Facing a paradigm shift in professional credentialing: Preparedness of registered dietitians for Professional Development 2001
In the year 2001, the Commission on Dietetic Registration (CDR) will begin a new process of recertifying Registered Dietitians (RD) using a self-directed lifelong learning portfolio model. The model, entitled Professional Development 2001 (PD 2001), is designed to increase competency through targeted learning. This portfolio consists of five steps: reflection, learning needs assessment, formulation of a learning plan, maintenance of a learning log, and evaluation of the learning plan. By targeting learning, PD 2001 is predicted to foster more up-to-date practitioners than the current method that requires only a quantity of continuing education hours. This is the first major change in the credentialing system since 1975. The success or failure of the new system will impact the future of approximately 60,000 practitioners. The purpose of this study was to determine the readiness of RDs to change to the new system. Since the model is dependent on setting goals and developing learning plans, this study examined the methods dietitians use to determine their five-year goals and direction in practice. It also determined RD's attitudes towards PD 2001 and identified some of the factors that influenced their beliefs. A dual methodological design using focus groups and questionnaires was utilized. Sixteen focus groups were held during state dietetic association meetings. Demographic data was collected on the 132 registered dietitians who participated in the focus groups using a self-administered questionnaire. The audiotaped sessions were transcribed into 643 pages of text and analyzed using Non-numerical Unstructured Data - Indexing Searching and Theorizing (NUD*IST version 4). Thirty-four of the 132 participants (26%) had formal five-year goals. Fifty-four participants (41%) performed annual self-assessments. In general, dietitians did not currently have professional goals nor conduct self-assessments and they claimed they did not have the skills or confidence to perform these tasks. Major barriers to successful implementation of PD 2001 are uncertainty, misinterpretation, and misinformation about the process and purpose, which in turn contribute to negative impressions. Renewed vigor to provide a positive, accurate message along with presenting goal-setting strategies will be necessary for better acceptance of this professional development process. ^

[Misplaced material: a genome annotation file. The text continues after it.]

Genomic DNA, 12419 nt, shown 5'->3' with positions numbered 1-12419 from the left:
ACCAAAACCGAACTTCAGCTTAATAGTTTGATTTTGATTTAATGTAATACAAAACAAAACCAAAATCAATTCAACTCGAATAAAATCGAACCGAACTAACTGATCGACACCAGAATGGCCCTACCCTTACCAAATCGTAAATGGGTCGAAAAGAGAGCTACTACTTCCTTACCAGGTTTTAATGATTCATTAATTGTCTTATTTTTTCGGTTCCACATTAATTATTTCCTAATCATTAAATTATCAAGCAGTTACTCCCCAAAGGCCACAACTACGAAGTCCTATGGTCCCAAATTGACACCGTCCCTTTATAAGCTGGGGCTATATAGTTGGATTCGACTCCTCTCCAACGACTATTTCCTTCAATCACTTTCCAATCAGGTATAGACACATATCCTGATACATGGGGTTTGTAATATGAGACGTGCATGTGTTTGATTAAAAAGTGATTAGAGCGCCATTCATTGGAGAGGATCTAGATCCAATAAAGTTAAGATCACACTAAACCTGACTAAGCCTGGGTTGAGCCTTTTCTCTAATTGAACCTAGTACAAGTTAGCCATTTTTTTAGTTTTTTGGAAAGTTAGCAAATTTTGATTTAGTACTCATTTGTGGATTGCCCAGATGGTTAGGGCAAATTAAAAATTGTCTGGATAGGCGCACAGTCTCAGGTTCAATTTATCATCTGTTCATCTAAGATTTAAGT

Health Sciences, Education|Education, Adult and Continuing|Health Sciences, Nutrition
"Facing a paradigm shift in professional credentialing: Preparedness of registered dietitians for Professional Development 2001"
(January 1, 2000).
ProQuest ETD Collection for FIU.